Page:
The Bright Side Of Shame – Part III
How Living On Promise Can Paralyze Our Lives
Thus, we are all familiar with the many aspects of the dark side of shame. We may give up in school because the teacher says we are stupid. We may quit cooking meals, because our spouse says we cannot cook. We may act out “bad” behavior because on some level we have come to believe that nothing we do of a positive nature will reveal us to be adequate, decent persons. We may even act out due to a "fear of intimacy" because just when our relationship is moving to deeper levels of intimacy, we begin to feel that the revelation of more ourselves to our partner will surely result in abandonment and the devastating sense of shame that would follow.
All of these examples described above have one thing in common. When examined at a close enough perspective, it becomes easy to define the outline of that dark shadow of shame that permeates the dynamics of behavior in each case. In such circumstances, if we are courageous enough, we can readily identify this dark shadow of shame that casts itself over the activities of our daily lives and paralyzes us with the fear that we dare not move on, lest the shadow of shame will lengthen. When shame can be readily identified as the source behind our behavior, it can be more easily moved through in a process of healing.
The bright side of shame
It is in those of us whose lives do not readily reveal the presence of shame that the process becomes most difficult. When one has promise, when one seems to have everything going for him or her, yet they are still paralyzed to the point of inaction, we find it most difficult to identify the existence of shame. No shadow is readily apparent, but the shame is still there. In the full light of our promise, expectation and hope, the shame is still there. This was the discovery that I had made about myself and this was the discovery that I was about to reveal to Brent as we sat together in my office.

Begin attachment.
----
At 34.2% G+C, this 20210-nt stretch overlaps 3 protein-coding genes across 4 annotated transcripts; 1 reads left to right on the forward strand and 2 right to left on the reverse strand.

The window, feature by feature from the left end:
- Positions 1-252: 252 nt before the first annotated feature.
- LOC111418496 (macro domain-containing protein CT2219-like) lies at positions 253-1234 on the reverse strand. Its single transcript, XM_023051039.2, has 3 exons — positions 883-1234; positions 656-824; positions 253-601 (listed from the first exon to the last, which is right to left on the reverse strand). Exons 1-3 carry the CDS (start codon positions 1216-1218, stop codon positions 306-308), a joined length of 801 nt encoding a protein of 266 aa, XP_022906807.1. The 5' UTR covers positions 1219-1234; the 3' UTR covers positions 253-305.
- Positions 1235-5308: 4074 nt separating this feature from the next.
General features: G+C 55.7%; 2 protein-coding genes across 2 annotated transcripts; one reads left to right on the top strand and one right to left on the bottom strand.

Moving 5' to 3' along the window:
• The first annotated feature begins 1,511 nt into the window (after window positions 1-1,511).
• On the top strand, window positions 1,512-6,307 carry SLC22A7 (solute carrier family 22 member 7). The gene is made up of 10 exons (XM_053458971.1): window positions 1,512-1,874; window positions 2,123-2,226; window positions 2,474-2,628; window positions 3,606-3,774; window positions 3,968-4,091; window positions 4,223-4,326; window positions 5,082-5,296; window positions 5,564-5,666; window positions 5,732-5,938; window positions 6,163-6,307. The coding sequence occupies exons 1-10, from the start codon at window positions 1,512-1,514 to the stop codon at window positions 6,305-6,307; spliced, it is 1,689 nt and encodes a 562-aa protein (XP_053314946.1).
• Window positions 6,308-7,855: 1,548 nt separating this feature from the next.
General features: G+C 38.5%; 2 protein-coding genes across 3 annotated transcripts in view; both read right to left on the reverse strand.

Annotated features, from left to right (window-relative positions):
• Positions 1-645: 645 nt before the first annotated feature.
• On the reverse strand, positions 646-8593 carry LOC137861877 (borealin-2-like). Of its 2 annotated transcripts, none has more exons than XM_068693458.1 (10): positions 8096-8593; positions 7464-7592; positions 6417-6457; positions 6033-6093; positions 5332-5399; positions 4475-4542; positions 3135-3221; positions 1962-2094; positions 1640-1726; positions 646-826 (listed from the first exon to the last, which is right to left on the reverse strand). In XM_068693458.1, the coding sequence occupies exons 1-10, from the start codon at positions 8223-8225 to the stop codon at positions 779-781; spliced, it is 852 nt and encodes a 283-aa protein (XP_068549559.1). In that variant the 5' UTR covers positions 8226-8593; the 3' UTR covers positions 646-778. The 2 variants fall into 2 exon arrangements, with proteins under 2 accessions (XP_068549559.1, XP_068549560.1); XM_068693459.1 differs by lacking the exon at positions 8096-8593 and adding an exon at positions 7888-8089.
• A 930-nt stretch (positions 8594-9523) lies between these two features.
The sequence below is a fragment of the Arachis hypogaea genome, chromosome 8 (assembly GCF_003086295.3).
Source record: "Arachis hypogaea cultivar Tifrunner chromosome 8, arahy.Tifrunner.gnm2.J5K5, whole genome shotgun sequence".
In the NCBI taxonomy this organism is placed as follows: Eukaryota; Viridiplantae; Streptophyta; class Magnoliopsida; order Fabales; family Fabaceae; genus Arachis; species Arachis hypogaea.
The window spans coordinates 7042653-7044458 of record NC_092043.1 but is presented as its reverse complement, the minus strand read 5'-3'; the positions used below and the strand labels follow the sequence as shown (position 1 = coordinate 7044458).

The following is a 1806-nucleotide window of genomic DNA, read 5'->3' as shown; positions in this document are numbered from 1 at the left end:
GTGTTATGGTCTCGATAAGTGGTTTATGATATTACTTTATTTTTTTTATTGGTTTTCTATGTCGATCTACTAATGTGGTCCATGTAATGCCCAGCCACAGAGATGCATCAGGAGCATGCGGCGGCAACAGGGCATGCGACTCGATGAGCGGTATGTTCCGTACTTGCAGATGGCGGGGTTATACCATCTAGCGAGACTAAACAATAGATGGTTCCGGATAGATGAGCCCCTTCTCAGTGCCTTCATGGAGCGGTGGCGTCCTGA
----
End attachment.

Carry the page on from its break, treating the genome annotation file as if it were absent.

We are about to discuss why promising scholars drop out of school and promising writers don't write. We are about to discuss why successful musicians and rock stars and performers paralyze their lives through excessive behaviors like taking drugs and even kill themselves in their sense of shame. We're about to discover why the promising worker in the mail room never asks for a promotion and why the new CEO fails to implement the strategies and creative innovations that propelled him into his position in the first place.
Short of losing loved ones, there are few things in life more devastating than the sense of unfulfilled promise. The saddest stories in life all begin with two words: “if only.” If it is true that we are defined as losers in life not by our failures, but by those things we abandon or fail to try, then coming to understand how we can become paralyzed in the face of promise and destiny may become the most viable thing we can do to get unstuck and get on with our lives.
Brent sat patiently waiting for me to offer insights that would allow him to understand the behavior he found so baffling. Why wasn’t he doing what he knew he needed to be doing in order to get on with his life? He was a bright, articulate, college dropout who was having as much difficulty returning to his chosen path of promise as I was in pursuing my writing. One of the great joys of practicing in the counseling profession is that we counselors hear coming from our own mouths the very things we need to listen to ourselves. It is true that we teach best what we most need to learn and years of observation and study, contemplation and practice, were about to come to fruition.